DR. MALCOLM HENOCH, OAKWOOD HEALTH-CARE SYSTEM: The information we provide is not perfect. It doesn't disclose everything. And it's not for everyone always easily understandable, but it's a start. And I think this notion of transparency in health care is important.

GRIFFIN: Henoch admits billing at hospitals can be confusing, but he defends the process by noting the cost of, say, a simple blood draw, has lots of costs that patients don't see.

HENOCH: The cost of that is not just the cost of that vial, but the cost of a technician who processes that sample, the cost -- a fraction of the cost of that individual who has drawn that blood from you, a fraction of the cost of that equipment that analyzes that blood sample, a fraction of the cost of that electronic laboratory information system that we need to collect and store and disseminate that information to the physician, to the nurse, perhaps to a number of physicians not even practicing at the hospital.

GRIFFIN: Which is why some people may be billed up to $200 just for a warm blanket.

It is, in fact, all up for negotiation. If you are insured, your insurance company does the negotiating. If you're on Medicare, the government negotiates. If you are paying out of pocket, then the hospitals, paying those million-dollar salaries, determine just how much you will pay. Your wealth or your health.


GRIFFIN: And here is a staggering figure about how much money we are talking about here, Jake. "TIME" magazine reports Americans will spend $2.8 trillion on health care this year. Per person, that's 27 percent more than other developed nations spend on health care, and hospitals are getting a lot of that money.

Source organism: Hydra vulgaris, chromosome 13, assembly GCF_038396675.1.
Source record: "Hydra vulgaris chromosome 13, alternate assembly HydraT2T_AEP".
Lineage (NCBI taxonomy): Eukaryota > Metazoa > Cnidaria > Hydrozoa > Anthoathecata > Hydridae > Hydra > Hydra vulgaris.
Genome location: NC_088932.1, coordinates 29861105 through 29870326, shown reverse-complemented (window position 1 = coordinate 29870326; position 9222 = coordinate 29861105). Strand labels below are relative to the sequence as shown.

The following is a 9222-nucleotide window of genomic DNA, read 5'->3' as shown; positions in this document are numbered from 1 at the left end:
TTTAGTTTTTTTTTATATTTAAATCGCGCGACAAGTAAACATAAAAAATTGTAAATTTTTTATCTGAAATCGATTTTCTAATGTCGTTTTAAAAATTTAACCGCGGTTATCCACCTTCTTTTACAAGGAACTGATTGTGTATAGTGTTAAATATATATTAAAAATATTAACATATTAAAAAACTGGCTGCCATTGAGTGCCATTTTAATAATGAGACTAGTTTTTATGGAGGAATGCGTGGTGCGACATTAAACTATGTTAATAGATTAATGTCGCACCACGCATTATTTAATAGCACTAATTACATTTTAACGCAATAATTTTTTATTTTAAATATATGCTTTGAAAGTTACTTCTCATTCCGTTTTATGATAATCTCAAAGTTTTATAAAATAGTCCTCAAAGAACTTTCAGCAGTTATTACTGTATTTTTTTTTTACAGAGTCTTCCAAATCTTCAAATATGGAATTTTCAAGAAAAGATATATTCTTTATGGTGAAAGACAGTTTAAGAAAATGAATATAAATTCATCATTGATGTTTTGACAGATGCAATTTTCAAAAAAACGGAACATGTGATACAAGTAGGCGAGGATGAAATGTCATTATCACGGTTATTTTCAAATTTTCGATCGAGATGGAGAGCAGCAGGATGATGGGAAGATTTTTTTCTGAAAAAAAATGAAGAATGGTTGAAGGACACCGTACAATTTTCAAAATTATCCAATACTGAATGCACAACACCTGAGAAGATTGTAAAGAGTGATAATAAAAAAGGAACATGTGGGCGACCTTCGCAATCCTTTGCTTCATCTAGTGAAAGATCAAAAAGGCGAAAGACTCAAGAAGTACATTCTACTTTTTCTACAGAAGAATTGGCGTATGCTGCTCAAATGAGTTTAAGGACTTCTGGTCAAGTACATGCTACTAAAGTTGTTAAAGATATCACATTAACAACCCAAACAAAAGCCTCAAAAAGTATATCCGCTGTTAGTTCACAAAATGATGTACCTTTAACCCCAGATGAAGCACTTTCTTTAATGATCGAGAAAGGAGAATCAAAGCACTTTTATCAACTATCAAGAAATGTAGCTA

TAPPER: And, Drew, as you reported last night, while there are some measures to try to control health-care costs in Obama care, there's nothing that seems to effectively address these specific runaway costs in hospital billing fees. Is there any support in Washington to try and drive these costs down?

GRIFFIN: You know, let me -- let me put this in perspective for you, and, Jake, you certainly know how that town Washington works. This is also in "TIME" magazine's special edition.

According to the Center for Responsive Politics, since 1998, the health-care and drug industry, including doctors and hospitals, have spent $5.36 billion lobbying in Washington. That is nearly double what was spent by the defense industry and the oil and gas industry combined.

So people who make money in health care certainly have the government's ear, and I might add they have our pockets.

TAPPER: Indeed. Drew Griffin, thanks.